Technology touches almost every part of our daily lives, and advancements in technology continue to allow humans to live our lives faster, longer, and more efficiently. The concept of technology is so deeply ingrained into the hustle and bustle of modern living that we often forget to stop and ponder the particular events in history that necessitated technological development.
Many of the gadgets and technologies that we overlook, but are nonetheless essential to our daily lives, were developed to fill a military void or were otherwise accidentally-discovered, lifesaving innovations. Necessity is the mother of innovation, and there was a whole lot of necessity during World War II. From Spam to jet planes, these are ten World War II innovations that spurred the world into the modern era.
Speaking of necessity, saving the lives of soldiers wounded in battle was obviously one of the greatest necessities of WWII. The beneficial properties of Penicillin and the world-changing effects of antibiotics are well known. Lesser known is how the wonder drug was discovered entirely by accident. In 1928, Alexander Fleming, a Scottish scientist, stumbled upon the discovery when he noticed that a petri-dish had been accidentally neglected next to an open window sill. The petri-dish containing a strain of staphylococcus had grown a colony of mold, which after being thoroughly tested by Fleming, turned out to be penicillium notatum. Further testing conducted by the United States proved the need to distribute the drug to the military in mass. In 1943, a moldy cantaloupe at the Northern Regional Research Laboratory in Peoria, Illinois was discovered to have the optimal strain for mass production. By summer of 1945, the United States had produced more than 600 billion units per year of Penicillin as we know it today.
In 1932, Forrest Mars, the son of the famed creator of the Mars Bar, moved to England in order to manufacture Mars Bars for British Troops. He noticed the soldiers eating small chocolate candies that had been coated in “hard sugar” to prevent the inner chocolate from melting. Mars was so thrilled at the innovative way to keep the chocolate candies from melting that he sought out another famous chocolate protege and heir Bruce Murrie, son of Hersey executive William Murrie. Together, the two chocolate innovators began producing M&M’s in the United States.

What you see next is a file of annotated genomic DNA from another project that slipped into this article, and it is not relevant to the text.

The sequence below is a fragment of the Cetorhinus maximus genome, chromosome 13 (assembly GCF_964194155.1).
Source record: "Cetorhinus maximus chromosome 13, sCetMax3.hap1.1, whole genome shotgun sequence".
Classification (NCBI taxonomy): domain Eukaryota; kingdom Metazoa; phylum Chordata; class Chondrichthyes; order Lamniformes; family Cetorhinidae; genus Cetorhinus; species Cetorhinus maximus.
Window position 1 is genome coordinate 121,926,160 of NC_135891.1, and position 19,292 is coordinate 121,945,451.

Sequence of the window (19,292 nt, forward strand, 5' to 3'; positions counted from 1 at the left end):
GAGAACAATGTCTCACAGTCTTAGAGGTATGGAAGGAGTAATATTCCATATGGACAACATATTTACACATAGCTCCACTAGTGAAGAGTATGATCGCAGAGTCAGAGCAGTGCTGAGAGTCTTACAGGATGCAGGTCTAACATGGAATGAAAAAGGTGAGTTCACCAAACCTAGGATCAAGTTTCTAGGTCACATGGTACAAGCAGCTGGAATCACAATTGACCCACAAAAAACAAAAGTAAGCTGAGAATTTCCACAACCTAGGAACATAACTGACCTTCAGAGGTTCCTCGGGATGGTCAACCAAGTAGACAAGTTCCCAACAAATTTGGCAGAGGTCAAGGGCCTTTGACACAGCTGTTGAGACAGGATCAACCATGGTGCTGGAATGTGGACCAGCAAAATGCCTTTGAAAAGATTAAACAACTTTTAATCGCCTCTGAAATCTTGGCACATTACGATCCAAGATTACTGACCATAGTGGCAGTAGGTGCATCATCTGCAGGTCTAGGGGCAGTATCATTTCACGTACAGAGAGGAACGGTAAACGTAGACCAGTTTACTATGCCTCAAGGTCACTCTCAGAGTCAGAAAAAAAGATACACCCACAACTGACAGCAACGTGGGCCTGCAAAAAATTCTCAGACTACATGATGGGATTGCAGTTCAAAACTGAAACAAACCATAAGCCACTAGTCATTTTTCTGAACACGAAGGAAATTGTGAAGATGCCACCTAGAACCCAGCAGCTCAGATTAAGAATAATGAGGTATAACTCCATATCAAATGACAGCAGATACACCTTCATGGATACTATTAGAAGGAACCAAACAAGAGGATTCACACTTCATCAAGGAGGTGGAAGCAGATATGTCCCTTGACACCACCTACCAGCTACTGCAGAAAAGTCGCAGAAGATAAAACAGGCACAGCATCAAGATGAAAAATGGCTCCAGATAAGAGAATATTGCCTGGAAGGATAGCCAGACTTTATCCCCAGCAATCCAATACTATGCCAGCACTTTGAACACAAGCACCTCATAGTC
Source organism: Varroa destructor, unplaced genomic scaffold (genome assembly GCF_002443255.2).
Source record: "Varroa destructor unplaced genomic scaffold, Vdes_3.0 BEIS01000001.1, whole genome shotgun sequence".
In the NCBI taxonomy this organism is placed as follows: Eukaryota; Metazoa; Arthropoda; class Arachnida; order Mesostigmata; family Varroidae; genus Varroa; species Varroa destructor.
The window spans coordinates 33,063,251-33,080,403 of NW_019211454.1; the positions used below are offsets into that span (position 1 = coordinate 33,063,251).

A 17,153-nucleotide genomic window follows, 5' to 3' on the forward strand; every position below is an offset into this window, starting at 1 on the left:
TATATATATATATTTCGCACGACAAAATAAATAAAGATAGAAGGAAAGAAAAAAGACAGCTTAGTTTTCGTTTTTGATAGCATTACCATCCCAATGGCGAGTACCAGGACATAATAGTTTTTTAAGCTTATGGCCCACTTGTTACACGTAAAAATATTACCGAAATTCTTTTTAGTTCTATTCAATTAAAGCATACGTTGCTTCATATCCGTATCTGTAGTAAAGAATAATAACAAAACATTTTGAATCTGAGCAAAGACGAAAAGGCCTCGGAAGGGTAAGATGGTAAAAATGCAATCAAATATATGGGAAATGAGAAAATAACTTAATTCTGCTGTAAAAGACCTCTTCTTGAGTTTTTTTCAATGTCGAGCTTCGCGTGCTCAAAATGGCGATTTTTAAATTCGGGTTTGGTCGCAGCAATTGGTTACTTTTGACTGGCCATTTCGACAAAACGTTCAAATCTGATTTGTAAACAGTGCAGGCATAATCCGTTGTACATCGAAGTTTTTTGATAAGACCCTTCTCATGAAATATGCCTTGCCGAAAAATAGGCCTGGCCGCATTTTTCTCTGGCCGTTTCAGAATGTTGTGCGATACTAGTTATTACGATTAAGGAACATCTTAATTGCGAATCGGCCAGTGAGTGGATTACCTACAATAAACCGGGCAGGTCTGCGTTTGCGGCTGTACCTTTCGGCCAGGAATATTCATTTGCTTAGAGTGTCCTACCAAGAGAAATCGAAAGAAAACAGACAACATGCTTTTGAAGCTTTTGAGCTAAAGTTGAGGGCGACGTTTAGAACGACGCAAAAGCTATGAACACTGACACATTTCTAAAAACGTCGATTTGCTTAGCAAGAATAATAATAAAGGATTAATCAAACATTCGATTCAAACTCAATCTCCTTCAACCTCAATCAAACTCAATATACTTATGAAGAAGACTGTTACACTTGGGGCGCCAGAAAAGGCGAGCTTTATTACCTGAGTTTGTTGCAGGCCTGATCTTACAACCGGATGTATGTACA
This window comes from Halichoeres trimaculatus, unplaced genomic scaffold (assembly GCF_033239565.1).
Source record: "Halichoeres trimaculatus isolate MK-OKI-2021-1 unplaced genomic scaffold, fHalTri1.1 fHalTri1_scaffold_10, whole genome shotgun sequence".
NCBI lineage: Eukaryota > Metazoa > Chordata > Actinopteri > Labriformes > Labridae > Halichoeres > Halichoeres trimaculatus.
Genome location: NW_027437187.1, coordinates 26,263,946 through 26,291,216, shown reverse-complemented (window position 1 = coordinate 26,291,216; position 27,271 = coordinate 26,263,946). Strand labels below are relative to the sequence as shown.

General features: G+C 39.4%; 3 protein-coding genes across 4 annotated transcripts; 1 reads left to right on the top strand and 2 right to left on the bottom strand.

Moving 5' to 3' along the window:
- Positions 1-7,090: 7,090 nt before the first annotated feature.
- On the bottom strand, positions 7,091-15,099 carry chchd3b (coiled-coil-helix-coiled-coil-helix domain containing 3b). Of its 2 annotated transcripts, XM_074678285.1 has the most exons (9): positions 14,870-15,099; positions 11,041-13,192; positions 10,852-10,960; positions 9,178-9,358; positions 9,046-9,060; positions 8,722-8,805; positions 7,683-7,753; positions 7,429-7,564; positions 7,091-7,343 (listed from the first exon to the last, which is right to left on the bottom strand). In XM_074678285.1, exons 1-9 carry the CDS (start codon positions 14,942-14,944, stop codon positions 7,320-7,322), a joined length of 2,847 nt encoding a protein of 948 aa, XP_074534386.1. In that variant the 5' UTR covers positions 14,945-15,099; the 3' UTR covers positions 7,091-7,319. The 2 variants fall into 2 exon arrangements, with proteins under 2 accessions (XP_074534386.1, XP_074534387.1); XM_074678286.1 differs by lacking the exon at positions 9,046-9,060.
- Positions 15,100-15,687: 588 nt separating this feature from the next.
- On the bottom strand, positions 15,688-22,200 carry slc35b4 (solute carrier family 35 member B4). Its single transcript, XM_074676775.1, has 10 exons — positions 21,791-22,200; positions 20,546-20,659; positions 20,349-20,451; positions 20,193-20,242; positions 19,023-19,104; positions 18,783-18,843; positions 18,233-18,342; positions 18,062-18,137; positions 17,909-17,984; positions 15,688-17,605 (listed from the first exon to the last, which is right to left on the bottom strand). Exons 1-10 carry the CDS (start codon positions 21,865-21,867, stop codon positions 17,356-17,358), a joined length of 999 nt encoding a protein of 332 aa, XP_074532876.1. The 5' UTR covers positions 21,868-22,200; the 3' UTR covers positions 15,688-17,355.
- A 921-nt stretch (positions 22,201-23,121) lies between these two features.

By the time the United States had entered the war, the tiny candies were manufactured exclusively for the U.S. Military as easy-to-transport, "melt-in-your-mouth-not-in-your-hand" rations that were carried all across Europe and the Pacific Theater. Soldiers returning home had a hankering for the tiny chocolates. After wartime rationing of chocolate ended, Mars Inc. began manufacturing M&M’s for the public. They have been a fixture of the American candy industry ever since!
Imagine you're an American pilot during WWII. The goal is to bomb the enemy, but the problem is, every time you fly low enough to bomb the dastardly krauts, you risk being blown out of the sky. The solution: fly higher to avoid enemy fire. Seems like an easy solution, doesn’t it? For the US Air Force, it wasn’t. At high enough altitudes, air becomes too thin to breathe, and the cold temperature can leave one hypothermic in moments. Hypoxia (not enough O2 in blood), decompression sickness, and barotrauma are all symptomatic of high altitude and can be rather problematic when trying to pilot an aircraft. In 1944, in an effort to alleviate this issue, American engineers developed the first mass produced pressurized cabins in the B-29 flying fortress, allowing American planes to fly higher than their adversaries. After the war, the pressurized cabin became a standard for commercial aircraft.
While the Allies were developing the pressurized cabin, the Germans were busy developing the modern-day jet engine. The first jet-powered aircraft, the Heinkel HE 178, took flight in 1939, and the first jet fighter plane, the ME 262, saw battle briefly at the end of WWII. Allied pilots, still in propeller-driven aircraft, were completely outclassed by the near supersonic jet.
However, by the time the ME 262 was fully operational, the Third Reich was on its way out the door and the Allies had figured out it was easier to destroy them while they were parked in hangers, rather than in the air. The captured ME 262’s were studied by the Allied powers, and both the Allies and the former Axis powers integrated jet-powered flight into commercial use.